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So given the kind of better-than-expected performance in the quarter, I totally acknowledge that your business is -- the majority of it -- vast majority is short-cycle in nature. How much kind of came towards the end of the quarter? And then to the extent you have a backlog or a front log, how much was like more of the kind of the quickest turn short cycle, if you will.

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Patrick P. Goris, Rockwell Automation, Inc. - Senior VP & CFO [39]

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Yes. Steve, Patrick here. Actually, we -- the sales improved through the quarter. September was our strongest month, but that is not unusual for September. And so I'd say, improvement through the month, and as always, particularly September, tends to be the strongest month of the quarter.

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Charles Stephen Tusa, JP Morgan Chase & Co, Research Division - MD [40]

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So you were already kind of -- you saw the trends through August and you were already kind of at the high end or above kind of the range at that stage of the game.

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Patrick P. Goris, Rockwell Automation, Inc. - Senior VP & CFO [41]

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No. September was the strong month.

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Charles Stephen Tusa, JP Morgan Chase & Co, Research Division - MD [42]

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Okay. Were there any targeted pricing measures with regards to any of the business projects, et cetera, where you pushed a little harder to get the install on a price basis in the quarter?

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Patrick P. Goris, Rockwell Automation, Inc. - Senior VP & CFO [43]

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No, I wouldn't say that, Steve, at all. Our annual price increase went into effect in August as we ever see a little bump in volume due to price like pre-buys that nothing unusual there at all. And we don't -- rough price to get volume.

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Charles Stephen Tusa, JP Morgan Chase & Co, Research Division - MD [44]

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Got it. What is your price expectation for '20 now? What kind of -- what's embedded?

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Patrick P. Goris, Rockwell Automation, Inc. - Senior VP & CFO [45]

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About a point, Steve. Last year, we did a little bit less than 2 points, including the impact of pricing associated with the tariffs. And so for fiscal '20, we're targeting a little less than 1 point -- about 1 point.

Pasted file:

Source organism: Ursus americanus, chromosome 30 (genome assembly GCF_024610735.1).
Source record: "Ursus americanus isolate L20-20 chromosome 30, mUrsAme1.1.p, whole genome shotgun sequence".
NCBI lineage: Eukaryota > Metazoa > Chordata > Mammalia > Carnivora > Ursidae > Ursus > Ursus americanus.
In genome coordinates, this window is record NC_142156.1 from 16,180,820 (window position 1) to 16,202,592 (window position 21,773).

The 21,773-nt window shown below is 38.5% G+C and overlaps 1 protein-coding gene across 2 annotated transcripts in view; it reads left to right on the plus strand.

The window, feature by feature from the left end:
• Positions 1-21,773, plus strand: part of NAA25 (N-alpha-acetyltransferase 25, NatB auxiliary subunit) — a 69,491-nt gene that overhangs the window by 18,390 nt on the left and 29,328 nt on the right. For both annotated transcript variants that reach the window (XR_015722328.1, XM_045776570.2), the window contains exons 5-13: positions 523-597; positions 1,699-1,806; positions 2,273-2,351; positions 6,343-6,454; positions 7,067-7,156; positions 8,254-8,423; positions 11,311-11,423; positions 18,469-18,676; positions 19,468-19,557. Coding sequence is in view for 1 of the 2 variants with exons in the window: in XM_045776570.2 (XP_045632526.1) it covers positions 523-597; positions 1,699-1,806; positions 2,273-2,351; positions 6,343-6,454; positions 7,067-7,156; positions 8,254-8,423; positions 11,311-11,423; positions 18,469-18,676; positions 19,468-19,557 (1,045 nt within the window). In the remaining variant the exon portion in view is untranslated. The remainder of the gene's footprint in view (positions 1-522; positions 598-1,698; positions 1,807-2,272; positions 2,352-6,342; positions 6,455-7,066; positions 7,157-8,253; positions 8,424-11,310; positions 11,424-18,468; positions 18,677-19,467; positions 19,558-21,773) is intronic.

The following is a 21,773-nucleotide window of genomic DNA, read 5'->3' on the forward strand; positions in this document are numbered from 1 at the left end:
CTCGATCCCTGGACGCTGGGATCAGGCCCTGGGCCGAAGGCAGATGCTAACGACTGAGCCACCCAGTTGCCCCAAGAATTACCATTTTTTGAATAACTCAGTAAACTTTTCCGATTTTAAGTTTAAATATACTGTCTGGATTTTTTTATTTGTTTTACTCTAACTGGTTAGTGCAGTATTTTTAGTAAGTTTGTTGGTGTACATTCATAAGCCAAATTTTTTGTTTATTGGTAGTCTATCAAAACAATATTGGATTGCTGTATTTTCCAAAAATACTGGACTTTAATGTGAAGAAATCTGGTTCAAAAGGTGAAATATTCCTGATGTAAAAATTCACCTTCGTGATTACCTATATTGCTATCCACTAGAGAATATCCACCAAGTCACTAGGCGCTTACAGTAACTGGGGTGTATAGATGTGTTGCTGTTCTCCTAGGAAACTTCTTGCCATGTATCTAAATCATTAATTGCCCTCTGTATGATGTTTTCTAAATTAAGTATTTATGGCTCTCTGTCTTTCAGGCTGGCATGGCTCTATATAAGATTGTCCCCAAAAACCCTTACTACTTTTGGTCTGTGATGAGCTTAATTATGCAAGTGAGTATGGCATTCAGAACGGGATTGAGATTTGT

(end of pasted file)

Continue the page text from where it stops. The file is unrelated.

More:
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Operator [46]

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Your next question comes from the line of Richard Eastman from Baird.

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Richard Charles Eastman, Robert W. Baird & Co. Incorporated, Research Division - Senior Research Analyst [47]

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Patrick, could you just speak to the 4 points of inorganic growth that you forecast for 2020? Could you split that between Sensia and MESTECH, a little bit is about $275 million of revenue. And is there any seasonality to think about with Sensia?

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Patrick P. Goris, Rockwell Automation, Inc. - Senior VP & CFO [48]

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The way you can think about it is the vast majority of that 4 points, meaning more than -- well more than 3 points comes from Sensia closer to 3.5 points or more. So most of that comes all from Sensia. And then in seasonality, I would probably say a little bit more second half weighted than first half weighted, also because we're expecting to deliver revenue synergies as a result of the joint venture. So obviously, starting October 1, we're recording all the sales, but we expect sales to accelerate in Sensia, given the synergies that we expect of the combined offering.

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Richard Charles Eastman, Robert W. Baird & Co. Incorporated, Research Division - Senior Research Analyst [49]